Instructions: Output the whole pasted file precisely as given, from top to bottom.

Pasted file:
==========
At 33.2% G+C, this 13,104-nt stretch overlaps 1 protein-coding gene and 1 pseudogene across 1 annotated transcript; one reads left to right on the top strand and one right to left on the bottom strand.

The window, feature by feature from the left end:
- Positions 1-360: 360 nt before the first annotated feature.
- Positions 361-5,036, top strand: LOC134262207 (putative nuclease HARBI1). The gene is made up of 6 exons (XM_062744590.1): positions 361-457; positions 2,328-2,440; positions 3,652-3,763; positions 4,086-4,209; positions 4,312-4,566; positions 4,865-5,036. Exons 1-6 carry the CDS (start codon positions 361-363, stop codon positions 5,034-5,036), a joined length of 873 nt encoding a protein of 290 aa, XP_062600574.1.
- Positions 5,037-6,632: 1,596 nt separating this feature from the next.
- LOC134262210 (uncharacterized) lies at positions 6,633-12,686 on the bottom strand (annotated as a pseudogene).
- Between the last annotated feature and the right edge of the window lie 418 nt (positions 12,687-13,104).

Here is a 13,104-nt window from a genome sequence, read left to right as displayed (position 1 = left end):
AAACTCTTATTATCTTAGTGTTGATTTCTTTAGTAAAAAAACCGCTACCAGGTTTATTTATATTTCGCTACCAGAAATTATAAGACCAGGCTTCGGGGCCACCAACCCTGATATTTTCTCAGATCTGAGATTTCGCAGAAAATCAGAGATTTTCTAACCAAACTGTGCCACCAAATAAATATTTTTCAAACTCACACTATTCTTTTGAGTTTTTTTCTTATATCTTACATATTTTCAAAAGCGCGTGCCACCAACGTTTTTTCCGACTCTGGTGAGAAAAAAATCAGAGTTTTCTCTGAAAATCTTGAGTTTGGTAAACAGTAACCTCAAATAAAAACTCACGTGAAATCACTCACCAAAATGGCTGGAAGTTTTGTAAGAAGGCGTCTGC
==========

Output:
At 33.2% G+C, this 13,104-nt stretch overlaps 1 protein-coding gene and 1 pseudogene across 1 annotated transcript; one reads left to right on the top strand and one right to left on the bottom strand.

The window, feature by feature from the left end:
- Positions 1-360: 360 nt before the first annotated feature.
- Positions 361-5,036, top strand: LOC134262207 (putative nuclease HARBI1). The gene is made up of 6 exons (XM_062744590.1): positions 361-457; positions 2,328-2,440; positions 3,652-3,763; positions 4,086-4,209; positions 4,312-4,566; positions 4,865-5,036. Exons 1-6 carry the CDS (start codon positions 361-363, stop codon positions 5,034-5,036), a joined length of 873 nt encoding a protein of 290 aa, XP_062600574.1.
- Positions 5,037-6,632: 1,596 nt separating this feature from the next.
- LOC134262210 (uncharacterized) lies at positions 6,633-12,686 on the bottom strand (annotated as a pseudogene).
- Between the last annotated feature and the right edge of the window lie 418 nt (positions 12,687-13,104).

Here is a 13,104-nt window from a genome sequence, read left to right as displayed (position 1 = left end):
AAACTCTTATTATCTTAGTGTTGATTTCTTTAGTAAAAAAACCGCTACCAGGTTTATTTATATTTCGCTACCAGAAATTATAAGACCAGGCTTCGGGGCCACCAACCCTGATATTTTCTCAGATCTGAGATTTCGCAGAAAATCAGAGATTTTCTAACCAAACTGTGCCACCAAATAAATATTTTTCAAACTCACACTATTCTTTTGAGTTTTTTTCTTATATCTTACATATTTTCAAAAGCGCGTGCCACCAACGTTTTTTCCGACTCTGGTGAGAAAAAAATCAGAGTTTTCTCTGAAAATCTTGAGTTTGGTAAACAGTAACCTCAAATAAAAACTCACGTGAAATCACTCACCAAAATGGCTGGAAGTTTTGTAAGAAGGCGTCTGC